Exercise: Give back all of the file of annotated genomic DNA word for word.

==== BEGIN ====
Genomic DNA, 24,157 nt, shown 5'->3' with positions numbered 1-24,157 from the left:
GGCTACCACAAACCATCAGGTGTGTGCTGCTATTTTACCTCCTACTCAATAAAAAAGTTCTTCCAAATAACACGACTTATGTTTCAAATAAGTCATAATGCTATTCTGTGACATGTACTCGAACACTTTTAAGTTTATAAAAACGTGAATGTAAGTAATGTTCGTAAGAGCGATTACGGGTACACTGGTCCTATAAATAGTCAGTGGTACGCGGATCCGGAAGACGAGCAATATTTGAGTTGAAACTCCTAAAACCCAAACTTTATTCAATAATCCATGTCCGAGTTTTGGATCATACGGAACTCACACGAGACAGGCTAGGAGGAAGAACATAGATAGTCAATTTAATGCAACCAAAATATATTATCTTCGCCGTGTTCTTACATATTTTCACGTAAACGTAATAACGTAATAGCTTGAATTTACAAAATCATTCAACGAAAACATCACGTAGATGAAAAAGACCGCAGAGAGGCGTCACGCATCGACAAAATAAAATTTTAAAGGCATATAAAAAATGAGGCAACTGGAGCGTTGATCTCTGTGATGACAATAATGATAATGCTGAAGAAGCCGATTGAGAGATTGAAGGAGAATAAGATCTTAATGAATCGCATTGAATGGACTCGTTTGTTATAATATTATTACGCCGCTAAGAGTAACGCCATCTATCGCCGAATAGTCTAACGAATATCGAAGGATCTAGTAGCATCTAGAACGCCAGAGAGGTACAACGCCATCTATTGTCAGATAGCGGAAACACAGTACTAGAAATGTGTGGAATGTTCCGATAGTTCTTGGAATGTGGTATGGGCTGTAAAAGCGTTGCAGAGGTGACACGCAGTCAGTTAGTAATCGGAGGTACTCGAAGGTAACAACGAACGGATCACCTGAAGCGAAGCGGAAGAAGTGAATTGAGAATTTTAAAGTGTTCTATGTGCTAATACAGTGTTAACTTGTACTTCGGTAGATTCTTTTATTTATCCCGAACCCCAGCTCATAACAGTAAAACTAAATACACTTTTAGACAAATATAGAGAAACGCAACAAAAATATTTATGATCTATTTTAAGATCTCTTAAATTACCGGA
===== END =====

Genomic DNA, 24,157 nt, shown 5'->3' with positions numbered 1-24,157 from the left:
GGCTACCACAAACCATCAGGTGTGTGCTGCTATTTTACCTCCTACTCAATAAAAAAGTTCTTCCAAATAACACGACTTATGTTTCAAATAAGTCATAATGCTATTCTGTGACATGTACTCGAACACTTTTAAGTTTATAAAAACGTGAATGTAAGTAATGTTCGTAAGAGCGATTACGGGTACACTGGTCCTATAAATAGTCAGTGGTACGCGGATCCGGAAGACGAGCAATATTTGAGTTGAAACTCCTAAAACCCAAACTTTATTCAATAATCCATGTCCGAGTTTTGGATCATACGGAACTCACACGAGACAGGCTAGGAGGAAGAACATAGATAGTCAATTTAATGCAACCAAAATATATTATCTTCGCCGTGTTCTTACATATTTTCACGTAAACGTAATAACGTAATAGCTTGAATTTACAAAATCATTCAACGAAAACATCACGTAGATGAAAAAGACCGCAGAGAGGCGTCACGCATCGACAAAATAAAATTTTAAAGGCATATAAAAAATGAGGCAACTGGAGCGTTGATCTCTGTGATGACAATAATGATAATGCTGAAGAAGCCGATTGAGAGATTGAAGGAGAATAAGATCTTAATGAATCGCATTGAATGGACTCGTTTGTTATAATATTATTACGCCGCTAAGAGTAACGCCATCTATCGCCGAATAGTCTAACGAATATCGAAGGATCTAGTAGCATCTAGAACGCCAGAGAGGTACAACGCCATCTATTGTCAGATAGCGGAAACACAGTACTAGAAATGTGTGGAATGTTCCGATAGTTCTTGGAATGTGGTATGGGCTGTAAAAGCGTTGCAGAGGTGACACGCAGTCAGTTAGTAATCGGAGGTACTCGAAGGTAACAACGAACGGATCACCTGAAGCGAAGCGGAAGAAGTGAATTGAGAATTTTAAAGTGTTCTATGTGCTAATACAGTGTTAACTTGTACTTCGGTAGATTCTTTTATTTATCCCGAACCCCAGCTCATAACAGTAAAACTAAATACACTTTTAGACAAATATAGAGAAACGCAACAAAAATATTTATGATCTATTTTAAGATCTCTTAAATTACCGGA